May 2013 - Kimberley Bird Watching

  • 4 Day Dampier Peninsula

    A short 4 day trip from the 19th to 22nd April with Frances Taylor and Clare Gifford was a knockout trip. We found Gouldian Finches on the first day drinking at a puddle on the Cape Leveque Road and then again at our campsite over the next two days with a total of 23 birds observed. It’s great to see this species doing well on the Peninsula. Rose-crowned Fruit Doves showed very well and mangrove birds like Shining Flycatcher and Mangrove Golden Whistler were very obliging. The northern end of the Dampier Peninsula has such a range of rich habitats in close proximity that it’s entirely possible to see Beach Stone Curlew one minute, Gouldian Finch and Chestnut-backed Button Quail the next. Talking of these spectacular Button-Quail—we saw them too!! On the raptor front, Square-tailed Kites were seen regularly, often floating over dense mangrove forest. Sea Eagles, Brahminy Kites and Ospreys are incredibly common up here, it easy to become blasé about these handsome birds of prey. Our trip total was over 120 species with some cracking views of some rare and difficult ones. Good luck Clare & Frances on future birding trips.

  • 13 Day Bachsten Creek Tour Fly/Drive

    With Peter & Brenda Wilson and John and Audrey Threadgold both from the UK. This was to be an exciting trip, 13 days driving into the Walcott Inlet via Mt. Elizabeth with my customers flying out by light aircraft back to Broome. The trip entails driving through some of the most remote and beautiful country the Kimberley has to offer. We had some stunning birding on this trip including some real rarities in the Kimberley, Masked Owl at a roost site, several excellent views of Bush Hen, Black Grasswrens on numerous occasions, Pacific Baza. We also witnessed an extraordinary sight when a Blue-winged Kookaburra consumed with some difficulty a large Pale Field Rat Rattus tunnei a common native rodent that lives in the area. We also saw some good mammals including the quaint Monjon or Kimberley Rock Weasel. Northern Quolls invaded our camp on numerous occasions and we also saw Brown Bandicoots and Sugar Gliders. The Walcott Inlet and Munja Lagoon was crawling in birds. Some of the country had recently been burnt attracting large numbers of Australian Bustards, some of the highlights here were Yellow Chat, Oriental Plover and Broad-billed Sandplover, Star Finches and numerous very large salt water crocodiles. If you want an exciting tour in the Kimberley this is the tour to book—You’ll love it.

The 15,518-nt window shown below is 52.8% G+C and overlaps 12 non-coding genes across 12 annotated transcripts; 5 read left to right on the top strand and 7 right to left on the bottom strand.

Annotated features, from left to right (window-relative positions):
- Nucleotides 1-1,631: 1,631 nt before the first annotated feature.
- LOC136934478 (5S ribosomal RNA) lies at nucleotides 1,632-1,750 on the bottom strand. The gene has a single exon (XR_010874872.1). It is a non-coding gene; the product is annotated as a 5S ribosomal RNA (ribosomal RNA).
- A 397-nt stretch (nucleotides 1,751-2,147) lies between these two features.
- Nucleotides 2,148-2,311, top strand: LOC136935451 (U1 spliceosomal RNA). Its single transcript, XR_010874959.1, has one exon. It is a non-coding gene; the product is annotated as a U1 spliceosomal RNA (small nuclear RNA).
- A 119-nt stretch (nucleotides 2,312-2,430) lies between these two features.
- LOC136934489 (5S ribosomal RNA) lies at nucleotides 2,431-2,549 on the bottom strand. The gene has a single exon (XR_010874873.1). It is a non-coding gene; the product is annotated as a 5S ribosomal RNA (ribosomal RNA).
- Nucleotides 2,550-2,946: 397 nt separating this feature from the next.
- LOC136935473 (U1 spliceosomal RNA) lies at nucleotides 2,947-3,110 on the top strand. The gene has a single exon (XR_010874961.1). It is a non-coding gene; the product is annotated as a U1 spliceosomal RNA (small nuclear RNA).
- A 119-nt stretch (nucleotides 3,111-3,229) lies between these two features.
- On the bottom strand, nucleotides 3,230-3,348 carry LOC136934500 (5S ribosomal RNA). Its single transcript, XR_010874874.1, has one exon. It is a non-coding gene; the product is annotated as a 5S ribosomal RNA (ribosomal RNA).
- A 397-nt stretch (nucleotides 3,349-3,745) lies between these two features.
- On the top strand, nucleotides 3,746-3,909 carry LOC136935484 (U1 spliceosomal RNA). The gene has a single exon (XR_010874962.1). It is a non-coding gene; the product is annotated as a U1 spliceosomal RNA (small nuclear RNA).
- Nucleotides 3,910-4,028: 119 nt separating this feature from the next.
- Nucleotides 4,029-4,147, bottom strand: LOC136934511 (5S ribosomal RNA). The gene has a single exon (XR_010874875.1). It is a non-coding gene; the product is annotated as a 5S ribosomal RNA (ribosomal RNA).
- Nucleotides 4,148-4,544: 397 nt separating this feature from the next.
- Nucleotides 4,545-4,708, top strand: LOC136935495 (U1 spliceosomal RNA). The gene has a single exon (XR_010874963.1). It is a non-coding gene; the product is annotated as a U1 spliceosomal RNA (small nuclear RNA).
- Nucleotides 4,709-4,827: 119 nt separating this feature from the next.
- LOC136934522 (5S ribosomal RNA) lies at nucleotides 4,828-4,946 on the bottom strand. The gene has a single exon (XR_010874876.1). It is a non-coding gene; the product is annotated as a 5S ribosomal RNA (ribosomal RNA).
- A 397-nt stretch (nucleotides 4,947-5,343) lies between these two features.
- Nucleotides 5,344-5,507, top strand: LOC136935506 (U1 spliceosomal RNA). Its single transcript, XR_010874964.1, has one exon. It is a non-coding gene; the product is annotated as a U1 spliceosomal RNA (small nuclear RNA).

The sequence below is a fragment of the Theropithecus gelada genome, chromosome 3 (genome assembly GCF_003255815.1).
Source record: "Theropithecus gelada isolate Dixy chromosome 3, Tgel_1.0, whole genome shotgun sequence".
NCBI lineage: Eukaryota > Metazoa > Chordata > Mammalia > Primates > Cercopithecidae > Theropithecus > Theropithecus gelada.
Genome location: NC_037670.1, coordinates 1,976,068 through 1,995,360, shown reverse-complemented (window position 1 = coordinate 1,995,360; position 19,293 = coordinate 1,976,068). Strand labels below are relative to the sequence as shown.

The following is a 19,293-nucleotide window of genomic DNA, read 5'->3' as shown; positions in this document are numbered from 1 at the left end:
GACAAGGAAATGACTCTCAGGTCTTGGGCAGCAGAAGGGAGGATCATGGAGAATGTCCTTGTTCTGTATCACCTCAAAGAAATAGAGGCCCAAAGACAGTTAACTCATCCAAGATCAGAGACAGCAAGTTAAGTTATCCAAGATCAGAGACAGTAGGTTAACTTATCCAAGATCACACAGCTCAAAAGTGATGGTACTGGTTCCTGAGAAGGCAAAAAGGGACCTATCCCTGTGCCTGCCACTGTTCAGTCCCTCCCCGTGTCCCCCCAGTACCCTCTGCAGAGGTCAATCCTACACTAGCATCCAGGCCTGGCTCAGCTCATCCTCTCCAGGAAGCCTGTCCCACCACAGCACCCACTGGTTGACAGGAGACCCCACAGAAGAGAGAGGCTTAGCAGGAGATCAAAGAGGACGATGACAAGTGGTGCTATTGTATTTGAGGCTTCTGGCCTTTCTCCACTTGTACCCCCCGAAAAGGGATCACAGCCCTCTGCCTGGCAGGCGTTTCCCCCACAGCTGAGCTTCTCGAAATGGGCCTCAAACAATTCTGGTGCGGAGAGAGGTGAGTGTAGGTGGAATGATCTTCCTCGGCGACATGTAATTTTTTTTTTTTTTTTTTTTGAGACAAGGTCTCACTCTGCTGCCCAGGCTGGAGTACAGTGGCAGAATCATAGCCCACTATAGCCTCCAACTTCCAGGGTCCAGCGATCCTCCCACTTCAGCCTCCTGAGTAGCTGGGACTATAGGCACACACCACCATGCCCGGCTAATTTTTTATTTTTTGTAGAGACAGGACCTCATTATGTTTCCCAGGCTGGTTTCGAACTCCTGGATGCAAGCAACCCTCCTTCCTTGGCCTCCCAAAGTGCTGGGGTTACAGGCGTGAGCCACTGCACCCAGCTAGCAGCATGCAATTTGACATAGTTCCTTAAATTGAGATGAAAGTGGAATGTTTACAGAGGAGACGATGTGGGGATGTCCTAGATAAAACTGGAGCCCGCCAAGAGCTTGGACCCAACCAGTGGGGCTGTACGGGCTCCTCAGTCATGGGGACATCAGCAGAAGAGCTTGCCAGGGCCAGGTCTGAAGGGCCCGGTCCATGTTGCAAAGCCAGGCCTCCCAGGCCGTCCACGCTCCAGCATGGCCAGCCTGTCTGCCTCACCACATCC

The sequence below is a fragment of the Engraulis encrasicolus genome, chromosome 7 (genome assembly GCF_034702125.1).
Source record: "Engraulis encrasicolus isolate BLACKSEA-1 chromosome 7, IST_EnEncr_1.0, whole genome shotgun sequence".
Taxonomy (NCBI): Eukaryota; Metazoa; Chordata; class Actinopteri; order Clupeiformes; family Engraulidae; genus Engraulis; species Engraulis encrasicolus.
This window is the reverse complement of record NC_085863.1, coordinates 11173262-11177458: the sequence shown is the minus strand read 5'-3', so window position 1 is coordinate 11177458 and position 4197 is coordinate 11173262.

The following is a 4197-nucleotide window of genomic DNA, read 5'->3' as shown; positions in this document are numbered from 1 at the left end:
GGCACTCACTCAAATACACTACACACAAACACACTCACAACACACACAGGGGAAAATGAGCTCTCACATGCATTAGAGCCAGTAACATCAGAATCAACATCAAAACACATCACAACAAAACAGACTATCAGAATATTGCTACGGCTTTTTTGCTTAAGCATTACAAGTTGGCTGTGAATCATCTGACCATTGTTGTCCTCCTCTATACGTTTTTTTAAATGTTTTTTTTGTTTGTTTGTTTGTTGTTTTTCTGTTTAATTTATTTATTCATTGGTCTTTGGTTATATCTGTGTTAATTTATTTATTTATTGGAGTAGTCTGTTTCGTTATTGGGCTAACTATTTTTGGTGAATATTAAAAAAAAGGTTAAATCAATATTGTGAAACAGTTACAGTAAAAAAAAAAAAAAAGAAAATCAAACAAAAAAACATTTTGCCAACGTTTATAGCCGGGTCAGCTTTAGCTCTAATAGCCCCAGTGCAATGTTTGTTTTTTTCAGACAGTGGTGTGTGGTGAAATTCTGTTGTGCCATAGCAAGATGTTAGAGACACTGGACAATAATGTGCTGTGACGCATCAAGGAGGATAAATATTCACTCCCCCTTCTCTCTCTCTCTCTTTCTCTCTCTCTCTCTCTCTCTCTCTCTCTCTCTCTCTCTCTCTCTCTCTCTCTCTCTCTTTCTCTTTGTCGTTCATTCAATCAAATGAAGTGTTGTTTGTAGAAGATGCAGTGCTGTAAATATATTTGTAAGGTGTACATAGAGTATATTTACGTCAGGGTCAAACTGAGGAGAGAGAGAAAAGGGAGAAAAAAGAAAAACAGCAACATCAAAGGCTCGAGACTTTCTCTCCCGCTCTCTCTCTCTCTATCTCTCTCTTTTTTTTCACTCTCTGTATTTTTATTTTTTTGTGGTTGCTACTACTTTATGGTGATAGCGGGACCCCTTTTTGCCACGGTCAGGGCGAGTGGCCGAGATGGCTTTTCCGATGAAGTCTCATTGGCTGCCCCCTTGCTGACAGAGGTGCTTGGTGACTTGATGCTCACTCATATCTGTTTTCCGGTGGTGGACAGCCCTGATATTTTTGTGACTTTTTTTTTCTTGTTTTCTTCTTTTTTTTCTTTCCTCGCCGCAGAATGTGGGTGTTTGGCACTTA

• George Swann

    Your Guide - George Swann

    George was born in England and emigrated to Australia in 1984. He has lived in Broome since 1989 and established Kimberley Birdwatching in 1993.

    Through many years of fieldwork, George has gained tremendous knowledge of the natural history of the Kimberley, including bird distribution and behaviour, with the emphasis on rare, endangered and poorly known species.

    George is a professional bird guide, with a passionate interest in the natural history and ecology of the region. He is a resourceful bushman and an infectiously enthusiastic travelling companion.

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    PO Box 220, Broome 6725, Western Australia
    Phone: (08) 9192 1246
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